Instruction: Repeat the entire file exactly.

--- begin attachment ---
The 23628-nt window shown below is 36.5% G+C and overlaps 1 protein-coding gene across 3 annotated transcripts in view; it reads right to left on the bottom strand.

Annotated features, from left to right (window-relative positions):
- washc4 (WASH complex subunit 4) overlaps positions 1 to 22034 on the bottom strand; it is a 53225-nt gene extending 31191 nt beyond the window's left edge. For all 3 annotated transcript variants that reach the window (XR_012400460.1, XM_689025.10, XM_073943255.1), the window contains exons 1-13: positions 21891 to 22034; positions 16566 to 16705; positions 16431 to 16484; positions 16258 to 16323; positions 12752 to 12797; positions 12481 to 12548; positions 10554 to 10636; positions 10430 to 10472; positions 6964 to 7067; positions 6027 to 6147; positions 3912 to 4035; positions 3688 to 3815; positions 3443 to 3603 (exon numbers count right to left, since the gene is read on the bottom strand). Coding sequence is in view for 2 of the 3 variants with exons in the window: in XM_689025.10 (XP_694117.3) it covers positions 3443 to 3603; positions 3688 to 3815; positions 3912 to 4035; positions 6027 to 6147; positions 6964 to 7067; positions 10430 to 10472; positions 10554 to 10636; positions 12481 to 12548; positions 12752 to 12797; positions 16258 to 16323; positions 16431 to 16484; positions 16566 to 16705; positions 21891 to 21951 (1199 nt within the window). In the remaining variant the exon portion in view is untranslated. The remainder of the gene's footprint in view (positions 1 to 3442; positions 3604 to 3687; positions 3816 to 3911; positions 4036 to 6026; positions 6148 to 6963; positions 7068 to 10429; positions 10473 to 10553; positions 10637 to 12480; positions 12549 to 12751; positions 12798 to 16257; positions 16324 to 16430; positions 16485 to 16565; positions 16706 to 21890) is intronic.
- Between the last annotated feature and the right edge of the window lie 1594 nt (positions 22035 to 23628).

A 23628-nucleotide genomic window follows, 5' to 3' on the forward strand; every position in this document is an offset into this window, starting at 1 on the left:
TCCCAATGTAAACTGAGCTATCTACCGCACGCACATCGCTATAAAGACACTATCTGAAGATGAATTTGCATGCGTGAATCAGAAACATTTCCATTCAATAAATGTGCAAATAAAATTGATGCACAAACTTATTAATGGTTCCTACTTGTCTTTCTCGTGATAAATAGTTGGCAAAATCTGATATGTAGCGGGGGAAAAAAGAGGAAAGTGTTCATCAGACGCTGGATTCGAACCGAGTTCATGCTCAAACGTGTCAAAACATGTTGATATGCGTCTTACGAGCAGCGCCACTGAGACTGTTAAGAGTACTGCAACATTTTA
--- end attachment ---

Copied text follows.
The 23628-nt window shown below is 36.5% G+C and overlaps 1 protein-coding gene across 3 annotated transcripts in view; it reads right to left on the bottom strand.

Annotated features, from left to right (window-relative positions):
- washc4 (WASH complex subunit 4) overlaps positions 1 to 22034 on the bottom strand; it is a 53225-nt gene extending 31191 nt beyond the window's left edge. For all 3 annotated transcript variants that reach the window (XR_012400460.1, XM_689025.10, XM_073943255.1), the window contains exons 1-13: positions 21891 to 22034; positions 16566 to 16705; positions 16431 to 16484; positions 16258 to 16323; positions 12752 to 12797; positions 12481 to 12548; positions 10554 to 10636; positions 10430 to 10472; positions 6964 to 7067; positions 6027 to 6147; positions 3912 to 4035; positions 3688 to 3815; positions 3443 to 3603 (exon numbers count right to left, since the gene is read on the bottom strand). Coding sequence is in view for 2 of the 3 variants with exons in the window: in XM_689025.10 (XP_694117.3) it covers positions 3443 to 3603; positions 3688 to 3815; positions 3912 to 4035; positions 6027 to 6147; positions 6964 to 7067; positions 10430 to 10472; positions 10554 to 10636; positions 12481 to 12548; positions 12752 to 12797; positions 16258 to 16323; positions 16431 to 16484; positions 16566 to 16705; positions 21891 to 21951 (1199 nt within the window). In the remaining variant the exon portion in view is untranslated. The remainder of the gene's footprint in view (positions 1 to 3442; positions 3604 to 3687; positions 3816 to 3911; positions 4036 to 6026; positions 6148 to 6963; positions 7068 to 10429; positions 10473 to 10553; positions 10637 to 12480; positions 12549 to 12751; positions 12798 to 16257; positions 16324 to 16430; positions 16485 to 16565; positions 16706 to 21890) is intronic.
- Between the last annotated feature and the right edge of the window lie 1594 nt (positions 22035 to 23628).

A 23628-nucleotide genomic window follows, 5' to 3' on the forward strand; every position in this document is an offset into this window, starting at 1 on the left:
TCCCAATGTAAACTGAGCTATCTACCGCACGCACATCGCTATAAAGACACTATCTGAAGATGAATTTGCATGCGTGAATCAGAAACATTTCCATTCAATAAATGTGCAAATAAAATTGATGCACAAACTTATTAATGGTTCCTACTTGTCTTTCTCGTGATAAATAGTTGGCAAAATCTGATATGTAGCGGGGGAAAAAAGAGGAAAGTGTTCATCAGACGCTGGATTCGAACCGAGTTCATGCTCAAACGTGTCAAAACATGTTGATATGCGTCTTACGAGCAGCGCCACTGAGACTGTTAAGAGTACTGCAACATTTTA